This weekend we did a little first aid course with the children on Saturday. You learned very concentrated about disinfection, self-protection and accidents and treated and bandaged wounds in an exemplary manner. We were enthusiastic about her enthusiasm and her concentration and the supervisors also used the first aid pack on the same day! Small wounds were recorded like in a role play and then treated in an exemplary manner, mainly by the older children. We had at least as much fun as the children, but we also felt that the supervisors learned a lot. It is very nice that all the things that are learned are taken up again and again by Stano, David and Mackson so that the children remember them. So last week we went to a big Handwash Day event, where there was information about hand washing. Then each child was allowed to practice and repeat what they had learned. You have to admit that it is often difficult to achieve the standards when it comes to hand washing and brushing your teeth, but the kids are on the right track. In the center, teeth are thoroughly brushed one after the other after eating. We are not entirely sure whether the children have and use their own toothbrushes at home, but we want to find out soon!
On Sunday we were able to make a little excursion from donations, namely the 9 children from Kiandutu and the 5 children from Kiganjo who live there with a host mother. Schwuppsdiwupps were all packed in a small van and we drove to nearby waterfalls with snacks and toys in our luggage. The supervisors wanted that for the kids, as many of them have never come outside of the city limits. We had a wonderful time! It was the first time everyone went across a river in a small wooden boat, they were very happy and made incredibly fascinated faces. After a long and exhausting day at the water, we all drove home very exhausted!
... we still have 6 eventful weeks ahead of us J. We are just starting to become a real part of the Jiamini family in Thika and hopefully we will soon be able to report further great impressions!
Addition: School in Kenya
Since we only worked with Jiamini on weekends during school time, we had time to go to school during the week. In almost three weeks we have gathered a wide variety of impressions here. These were mostly positive for the students, but unfortunately mostly negative for the teachers. Unfortunately it was very difficult for us to teach properly. We attribute this to the fact that when the students are alone with them they know that, unlike their teachers, we will not punish them with beating. In addition, a large part of the lesson consists of the students speaking in choir and repeating the teacher's words when asked. Open lessons with questions and contributions from the students turned out to be difficult, and when someone was to be selected for assignments, chaos quickly ensued, but I think mainly because everyone was bursting with enthusiasm and such a lesson was very unusual for them . Corporal punishment has actually been banned in Kenya for years, but is still used in many schools. Weeping children right next to you, who are being held by the teacher because they haven't had all the blows behind them, were very difficult for us to endure. When I approached a teacher about this, she quoted the Bible and said the children would still love her for it. She also found our methods of maintaining order ridiculous and said it didn't work.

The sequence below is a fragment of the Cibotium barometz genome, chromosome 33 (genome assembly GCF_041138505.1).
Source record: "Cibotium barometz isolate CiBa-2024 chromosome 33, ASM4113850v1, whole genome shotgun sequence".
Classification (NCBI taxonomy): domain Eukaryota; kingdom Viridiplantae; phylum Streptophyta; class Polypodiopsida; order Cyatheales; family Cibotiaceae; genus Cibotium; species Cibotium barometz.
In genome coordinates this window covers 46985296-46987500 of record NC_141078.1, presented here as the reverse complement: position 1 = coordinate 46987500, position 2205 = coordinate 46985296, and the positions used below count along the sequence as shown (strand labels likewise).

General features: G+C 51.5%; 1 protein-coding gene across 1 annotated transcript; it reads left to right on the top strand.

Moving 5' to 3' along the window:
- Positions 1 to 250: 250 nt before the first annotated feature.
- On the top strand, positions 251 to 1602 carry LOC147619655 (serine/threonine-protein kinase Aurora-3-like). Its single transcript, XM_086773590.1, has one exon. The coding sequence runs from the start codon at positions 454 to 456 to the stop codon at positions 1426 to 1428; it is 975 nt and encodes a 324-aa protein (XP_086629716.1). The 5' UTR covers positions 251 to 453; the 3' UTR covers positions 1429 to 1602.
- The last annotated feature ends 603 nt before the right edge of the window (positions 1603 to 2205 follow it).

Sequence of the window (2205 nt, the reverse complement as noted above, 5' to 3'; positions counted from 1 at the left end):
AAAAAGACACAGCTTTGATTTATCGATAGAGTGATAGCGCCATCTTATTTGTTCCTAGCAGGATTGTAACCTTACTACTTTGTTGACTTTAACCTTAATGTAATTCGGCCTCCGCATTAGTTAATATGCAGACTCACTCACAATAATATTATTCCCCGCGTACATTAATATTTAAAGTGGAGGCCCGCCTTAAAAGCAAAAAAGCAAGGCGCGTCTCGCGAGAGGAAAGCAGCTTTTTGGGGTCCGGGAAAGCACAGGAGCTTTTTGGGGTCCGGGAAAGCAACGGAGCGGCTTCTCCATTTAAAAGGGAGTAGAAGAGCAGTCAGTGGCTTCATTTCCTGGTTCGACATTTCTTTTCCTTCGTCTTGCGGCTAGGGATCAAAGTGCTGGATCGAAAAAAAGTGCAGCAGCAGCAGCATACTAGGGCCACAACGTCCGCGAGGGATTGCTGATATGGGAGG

Hope gave us that we had heard reports from other schools that reported more positive ones. Also with regard to the motivation of the teachers. Our teachers spend what felt like 5 hours a day in the teachers' room, teaching about 3 hours. Kenyan students spend a lot of time alone in classrooms. Often they get assignments from teachers in the staff room through their class representatives. If it is rumored that someone is loud and works badly, he is summoned to the staff room and gets hold of the fingers. Pupils with bad grades had to wait in front of the headmistress' office to pick up punches. There is also very little communication between the teachers, including with us. Hardly anyone wants to take us to their class, although they are always very happy when we are there, they usually take them off. For us so far opaque. The staff room is also very cozy, which for us Europeans is interpreted as unbelievable boredom. The differences are huge here!
The interactions with the students, most of whom are very friendly and interested, were positive. Despite everything, we were also impressed by her ability to work independently, although unfortunately a lot of work is done in schemes and the ability to combine things and think logically is neglected. Nevertheless, we had many hours, which Franzi in particular spent dancing, doing gymnastics and singing, in which the students participated with full zest for action. Among other things, basketball and volleyball. We also carried out a first aid course with around 40 students and supported the 8th grade in learning before their exams. Even the very little ones are very happy when you paint and sing with them. They are only 4 to 6 years old and learn mainly through songs and recitation of words. It should be noted here that they learn two foreign languages, Kisuahili and English, from the first grade onwards, because before that they often only speak the language of their tribe, here mostly Kikuyu! The level of the senior math class was also impressive. In some cases we did not notice the correct lessons, because at the end of the school year there is only repetition.
Here you could keep reporting forever! Despite everything, we are very happy to have spent the weeks in a school. We were able to learn a lot about ourselves and have gained a lot of experience. Hopefully we could give the students one or the other happy moment too!